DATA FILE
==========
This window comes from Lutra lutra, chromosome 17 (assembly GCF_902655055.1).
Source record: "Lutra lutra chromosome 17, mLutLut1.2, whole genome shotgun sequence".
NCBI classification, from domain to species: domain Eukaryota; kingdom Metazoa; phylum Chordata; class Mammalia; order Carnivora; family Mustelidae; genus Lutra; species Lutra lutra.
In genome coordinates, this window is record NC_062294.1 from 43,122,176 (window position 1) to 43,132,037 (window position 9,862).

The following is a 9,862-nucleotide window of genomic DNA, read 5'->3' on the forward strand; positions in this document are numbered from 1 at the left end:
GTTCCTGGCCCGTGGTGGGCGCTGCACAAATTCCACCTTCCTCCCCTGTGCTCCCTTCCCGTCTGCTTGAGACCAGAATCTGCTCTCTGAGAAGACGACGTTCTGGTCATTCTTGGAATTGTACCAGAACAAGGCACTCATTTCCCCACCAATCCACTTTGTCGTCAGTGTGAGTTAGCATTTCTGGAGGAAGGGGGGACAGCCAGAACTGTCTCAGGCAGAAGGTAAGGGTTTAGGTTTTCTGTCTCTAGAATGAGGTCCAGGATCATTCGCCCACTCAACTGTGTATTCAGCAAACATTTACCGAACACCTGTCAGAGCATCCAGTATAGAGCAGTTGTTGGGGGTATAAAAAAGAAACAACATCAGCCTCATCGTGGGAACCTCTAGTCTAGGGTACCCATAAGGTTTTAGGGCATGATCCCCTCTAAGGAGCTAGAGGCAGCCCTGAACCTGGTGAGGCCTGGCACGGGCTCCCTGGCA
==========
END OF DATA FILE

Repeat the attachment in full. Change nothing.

This window comes from Lutra lutra, chromosome 17 (assembly GCF_902655055.1).
Source record: "Lutra lutra chromosome 17, mLutLut1.2, whole genome shotgun sequence".
NCBI classification, from domain to species: domain Eukaryota; kingdom Metazoa; phylum Chordata; class Mammalia; order Carnivora; family Mustelidae; genus Lutra; species Lutra lutra.
In genome coordinates, this window is record NC_062294.1 from 43,122,176 (window position 1) to 43,132,037 (window position 9,862).

The following is a 9,862-nucleotide window of genomic DNA, read 5'->3' on the forward strand; positions in this document are numbered from 1 at the left end:
GTTCCTGGCCCGTGGTGGGCGCTGCACAAATTCCACCTTCCTCCCCTGTGCTCCCTTCCCGTCTGCTTGAGACCAGAATCTGCTCTCTGAGAAGACGACGTTCTGGTCATTCTTGGAATTGTACCAGAACAAGGCACTCATTTCCCCACCAATCCACTTTGTCGTCAGTGTGAGTTAGCATTTCTGGAGGAAGGGGGGACAGCCAGAACTGTCTCAGGCAGAAGGTAAGGGTTTAGGTTTTCTGTCTCTAGAATGAGGTCCAGGATCATTCGCCCACTCAACTGTGTATTCAGCAAACATTTACCGAACACCTGTCAGAGCATCCAGTATAGAGCAGTTGTTGGGGGTATAAAAAAGAAACAACATCAGCCTCATCGTGGGAACCTCTAGTCTAGGGTACCCATAAGGTTTTAGGGCATGATCCCCTCTAAGGAGCTAGAGGCAGCCCTGAACCTGGTGAGGCCTGGCACGGGCTCCCTGGCA